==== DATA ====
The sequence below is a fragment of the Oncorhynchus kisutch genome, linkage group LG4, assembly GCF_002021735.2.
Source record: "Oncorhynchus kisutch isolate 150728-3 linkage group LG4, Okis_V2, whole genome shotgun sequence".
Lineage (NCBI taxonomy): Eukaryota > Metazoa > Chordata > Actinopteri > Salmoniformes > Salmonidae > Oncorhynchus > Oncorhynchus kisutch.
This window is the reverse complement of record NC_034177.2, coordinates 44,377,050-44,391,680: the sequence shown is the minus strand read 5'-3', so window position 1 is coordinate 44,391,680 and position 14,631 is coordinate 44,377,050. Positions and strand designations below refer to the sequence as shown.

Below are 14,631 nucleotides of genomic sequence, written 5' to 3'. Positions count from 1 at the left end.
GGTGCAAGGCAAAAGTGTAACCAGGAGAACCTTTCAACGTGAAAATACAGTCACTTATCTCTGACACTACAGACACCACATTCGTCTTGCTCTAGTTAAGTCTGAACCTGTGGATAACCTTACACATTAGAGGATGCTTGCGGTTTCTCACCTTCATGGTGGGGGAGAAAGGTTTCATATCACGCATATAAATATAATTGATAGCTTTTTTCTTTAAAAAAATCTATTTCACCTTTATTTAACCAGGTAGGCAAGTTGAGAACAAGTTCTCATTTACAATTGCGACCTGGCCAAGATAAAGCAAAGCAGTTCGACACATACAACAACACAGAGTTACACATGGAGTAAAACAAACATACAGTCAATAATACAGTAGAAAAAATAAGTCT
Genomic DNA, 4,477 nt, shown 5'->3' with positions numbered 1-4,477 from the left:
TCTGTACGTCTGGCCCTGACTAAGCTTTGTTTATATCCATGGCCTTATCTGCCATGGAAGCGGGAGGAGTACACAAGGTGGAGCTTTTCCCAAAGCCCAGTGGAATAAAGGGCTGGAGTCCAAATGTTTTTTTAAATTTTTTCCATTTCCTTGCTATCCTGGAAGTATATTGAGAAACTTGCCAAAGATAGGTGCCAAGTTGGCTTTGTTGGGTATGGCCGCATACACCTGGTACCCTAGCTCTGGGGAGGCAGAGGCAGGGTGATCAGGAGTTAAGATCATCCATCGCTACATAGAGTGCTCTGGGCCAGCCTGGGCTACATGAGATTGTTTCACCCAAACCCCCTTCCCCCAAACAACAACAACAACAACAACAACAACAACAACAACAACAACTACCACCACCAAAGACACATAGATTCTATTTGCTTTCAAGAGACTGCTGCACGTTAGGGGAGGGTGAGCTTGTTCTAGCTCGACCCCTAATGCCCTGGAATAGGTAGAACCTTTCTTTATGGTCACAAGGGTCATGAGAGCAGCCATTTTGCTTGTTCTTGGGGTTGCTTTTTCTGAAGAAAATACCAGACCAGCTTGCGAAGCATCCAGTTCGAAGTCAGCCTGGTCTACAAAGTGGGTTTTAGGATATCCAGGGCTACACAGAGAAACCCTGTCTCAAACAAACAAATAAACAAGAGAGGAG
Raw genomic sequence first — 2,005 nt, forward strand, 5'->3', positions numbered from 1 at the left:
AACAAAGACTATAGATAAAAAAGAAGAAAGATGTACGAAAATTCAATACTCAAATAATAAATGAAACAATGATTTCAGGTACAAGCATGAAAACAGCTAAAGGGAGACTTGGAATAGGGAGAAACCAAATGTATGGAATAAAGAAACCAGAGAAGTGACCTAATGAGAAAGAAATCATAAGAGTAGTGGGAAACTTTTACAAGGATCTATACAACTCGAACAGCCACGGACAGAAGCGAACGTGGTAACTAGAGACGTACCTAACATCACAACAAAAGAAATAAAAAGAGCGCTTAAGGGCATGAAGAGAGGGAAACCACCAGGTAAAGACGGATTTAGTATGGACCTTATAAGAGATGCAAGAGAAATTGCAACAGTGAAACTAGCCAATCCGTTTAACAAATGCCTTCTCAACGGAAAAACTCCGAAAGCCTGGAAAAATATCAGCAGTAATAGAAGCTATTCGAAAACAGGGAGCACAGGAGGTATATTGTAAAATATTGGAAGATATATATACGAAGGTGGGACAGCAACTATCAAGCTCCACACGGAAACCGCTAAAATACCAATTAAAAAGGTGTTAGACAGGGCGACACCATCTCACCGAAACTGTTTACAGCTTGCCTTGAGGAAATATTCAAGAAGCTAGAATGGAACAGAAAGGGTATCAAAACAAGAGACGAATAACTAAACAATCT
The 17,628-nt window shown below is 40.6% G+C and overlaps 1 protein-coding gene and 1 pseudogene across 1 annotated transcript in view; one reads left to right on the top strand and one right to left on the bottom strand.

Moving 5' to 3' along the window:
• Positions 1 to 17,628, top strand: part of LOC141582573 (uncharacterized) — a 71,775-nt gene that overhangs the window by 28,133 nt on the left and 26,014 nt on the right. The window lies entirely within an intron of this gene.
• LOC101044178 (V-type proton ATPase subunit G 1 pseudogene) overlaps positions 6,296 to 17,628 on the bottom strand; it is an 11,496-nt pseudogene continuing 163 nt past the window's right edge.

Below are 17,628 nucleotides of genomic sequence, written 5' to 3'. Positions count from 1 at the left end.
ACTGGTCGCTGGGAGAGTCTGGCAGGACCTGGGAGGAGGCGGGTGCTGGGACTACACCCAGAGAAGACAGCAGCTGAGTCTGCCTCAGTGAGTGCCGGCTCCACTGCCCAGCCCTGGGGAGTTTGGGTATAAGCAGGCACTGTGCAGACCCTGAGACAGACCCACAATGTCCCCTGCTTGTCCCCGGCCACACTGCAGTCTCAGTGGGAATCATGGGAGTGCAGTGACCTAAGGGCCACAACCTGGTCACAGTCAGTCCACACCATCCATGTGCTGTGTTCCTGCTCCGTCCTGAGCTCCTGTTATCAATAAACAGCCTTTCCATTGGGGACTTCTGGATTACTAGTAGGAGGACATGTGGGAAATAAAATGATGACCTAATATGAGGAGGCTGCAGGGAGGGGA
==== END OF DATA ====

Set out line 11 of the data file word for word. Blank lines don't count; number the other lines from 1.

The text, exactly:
The 17,628-nt window shown below is 40.6% G+C and overlaps 1 protein-coding gene and 1 pseudogene across 1 annotated transcript in view; one reads left to right on the top strand and one right to left on the bottom strand.